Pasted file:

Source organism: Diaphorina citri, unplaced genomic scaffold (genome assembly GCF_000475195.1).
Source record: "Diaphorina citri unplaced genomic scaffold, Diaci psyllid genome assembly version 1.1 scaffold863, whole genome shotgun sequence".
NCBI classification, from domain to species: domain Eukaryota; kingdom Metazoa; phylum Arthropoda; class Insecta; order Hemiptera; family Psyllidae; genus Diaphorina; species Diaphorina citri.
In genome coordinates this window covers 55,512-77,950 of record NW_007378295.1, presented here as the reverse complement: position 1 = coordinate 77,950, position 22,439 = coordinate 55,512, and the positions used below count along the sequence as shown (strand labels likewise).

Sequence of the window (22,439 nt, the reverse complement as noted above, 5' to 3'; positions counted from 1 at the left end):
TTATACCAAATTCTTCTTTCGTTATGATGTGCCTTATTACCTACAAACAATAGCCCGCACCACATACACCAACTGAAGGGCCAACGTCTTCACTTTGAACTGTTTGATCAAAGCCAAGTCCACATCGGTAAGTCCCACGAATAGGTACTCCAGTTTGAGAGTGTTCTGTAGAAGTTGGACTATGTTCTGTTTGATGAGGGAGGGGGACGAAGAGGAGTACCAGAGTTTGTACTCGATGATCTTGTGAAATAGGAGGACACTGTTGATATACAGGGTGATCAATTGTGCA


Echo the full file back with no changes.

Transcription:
Source organism: Diaphorina citri, unplaced genomic scaffold (genome assembly GCF_000475195.1).
Source record: "Diaphorina citri unplaced genomic scaffold, Diaci psyllid genome assembly version 1.1 scaffold863, whole genome shotgun sequence".
NCBI classification, from domain to species: domain Eukaryota; kingdom Metazoa; phylum Arthropoda; class Insecta; order Hemiptera; family Psyllidae; genus Diaphorina; species Diaphorina citri.
In genome coordinates this window covers 55,512-77,950 of record NW_007378295.1, presented here as the reverse complement: position 1 = coordinate 77,950, position 22,439 = coordinate 55,512, and the positions used below count along the sequence as shown (strand labels likewise).

Sequence of the window (22,439 nt, the reverse complement as noted above, 5' to 3'; positions counted from 1 at the left end):
TTATACCAAATTCTTCTTTCGTTATGATGTGCCTTATTACCTACAAACAATAGCCCGCACCACATACACCAACTGAAGGGCCAACGTCTTCACTTTGAACTGTTTGATCAAAGCCAAGTCCACATCGGTAAGTCCCACGAATAGGTACTCCAGTTTGAGAGTGTTCTGTAGAAGTTGGACTATGTTCTGTTTGATGAGGGAGGGGGACGAAGAGGAGTACCAGAGTTTGTACTCGATGATCTTGTGAAATAGGAGGACACTGTTGATATACAGGGTGATCAATTGTGCA